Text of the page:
Amasty Team has recently issued a new extension Full Page Cache, aimed to speed up Magento store pages, known for their huge weight. Full Page Cache is a great success, it considerably reduces page load time and offers a number of other cool features. But actions speak louder than words. And statistics speak even louder. Check Amasty’s new research on how fast can Magento be with Full Page Cache?

→ Have already switched to Magento 2? Try the Speed Optimization extension we’ve recently released. Improve your site performance by numerous showings.

How fast can Magento be with Full Page Cache?

TEST CONFIGURATION

HARDWARE

  • CPU: Intel Xeon L5520 2.27GHz (16 core)
  • RAM: 16 GB
  • Storage: SSD INTEL SSDSC2BB480G4

SOFTWARE

  • Magento Community 1.8.1.0
  • Magento Sample Data 1.2.0
  • Apache 2.2.22
  • PHP 5.4.4 (mod_php + Zend OpCache 7.0.3)
  • MySQL 5.5.35

For testing Apache jMeter with the following scenario was used:

  1. A visitor goes to the website home page;
  2. Searches for “shirt” in the search field;
  3. The result is filtered by price ($0.00 — $99.99);
  4. After that the result is filtered by color (white color);
  5. As a result, only 1 Product is left, the user opens its page;
  6. The Product is added to the cart at the Product Page;
  7. After that, the user goes to the Category Page «Electronics / Cameras / Digital Cameras»;
  8. The user reloads the Category Page «Electronics / Cameras / Digital Cameras»;
  9. At the Category Page camera Canon PowerShot A630 is added for comparison;
  10. At the Category Page camera Kodak EasyShare C530 is added for comparison;
  11. The Products Comparison Page is opened;
  12. From the Products Comparison Page, the camera Canon PowerShot A630 is added to the cart.

The test was performed for 10, 20, 30, 40, and 50 simultaneous visitors in the variants “Only Magento cache on” and “Magento cache and FPC on”. Before every launch, the Magento cache was cleared and a test for 10 simultaneous visitors was launched, but its results were not taken into account (this is done to prevent a difference in the results connected with the increasing amount of cache during the successive test launches).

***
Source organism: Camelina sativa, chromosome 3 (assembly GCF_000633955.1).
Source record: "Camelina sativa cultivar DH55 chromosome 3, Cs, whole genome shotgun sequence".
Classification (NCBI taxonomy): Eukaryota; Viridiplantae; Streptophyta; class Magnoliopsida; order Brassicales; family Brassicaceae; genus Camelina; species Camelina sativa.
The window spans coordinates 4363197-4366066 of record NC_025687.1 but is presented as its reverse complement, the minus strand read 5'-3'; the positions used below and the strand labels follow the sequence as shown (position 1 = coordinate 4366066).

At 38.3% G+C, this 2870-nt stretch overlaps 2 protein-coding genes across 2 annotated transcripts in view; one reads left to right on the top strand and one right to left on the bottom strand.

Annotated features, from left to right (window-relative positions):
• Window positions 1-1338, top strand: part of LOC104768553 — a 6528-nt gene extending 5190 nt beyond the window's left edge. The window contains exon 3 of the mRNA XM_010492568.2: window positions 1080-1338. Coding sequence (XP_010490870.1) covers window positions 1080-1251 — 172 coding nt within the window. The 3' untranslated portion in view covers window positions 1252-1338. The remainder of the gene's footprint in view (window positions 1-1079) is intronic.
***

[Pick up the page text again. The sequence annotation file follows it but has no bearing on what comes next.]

In order to compare all possible variants, we have additionally tested a variant when Magento has caching turned off. The most impatient readers can see its result in the diagram below (the result for the Product Page with 50 simultaneous visitors).

FPC on (sec) FPC off (sec) No caching (sec)
Product Page 0.035 0.295 3.625

Full Page Cache - Magento research

To prevent the influence of the data transfer speed on the Internet the test was launched in the mode “Remote start”. In this case in the server where the tested Magento is installed Apache jMeter is launched in the server mode, which receives the test from the managing client, performs it, and sends the results back to the client. The client part of Apache jMeter is launched on the desktop, it manages only the server part and shows the results. This way we have prevented the influence of the Internet channel load on the test results.

Every test was performed 10 times to provide the correct calculation of the average value of the test results. This was for 50 simultaneous users jMeter will perform the test scenario 500 times. The test scenario contains 12 requests to the server (download of CSS page resources/JS/images are not taken into account in the test results), this way during the test with 50 simultaneous visitors 6000 requests are sent to the server.

The test results in ms come in the table as follows:

Full Page Cache - Magento research

You have probably noticed that Category Page opens twice. This can be put to the fact that when a product is added to the cart the status of the dynamic blocks, the content of which should be reloaded during the next request to them, is changed. In this case, the first Page impression from the cache is slower than the successive ones. To see the difference in the load speed (when the dynamic blocks are already reloaded) the test goes to the Category page one more time. And the page is downloaded completely from the cache.

According to the table data, the following diagrams have been created for a better visual assessment of the difference in the server reply speed.

Full Page Cache - Magento research

Full Page Cache - Magento research

Full Page Cache - Magento research

Full Page Cache - Magento research

Full Page Cache - Magento research

Full Page Cache - Magento research

Full Page Cache - Magento research

The last diagram shows the average results in all the mentioned categories. Usage of the Full Page Cache Magento extension lets us on average increase the speed by 5 times. In some tests, the difference is even bigger.

But what makes our extension better than Varnish Cache and whether it is better at all?

Magento Varnish Cache vs. Full Page Cache: comparison test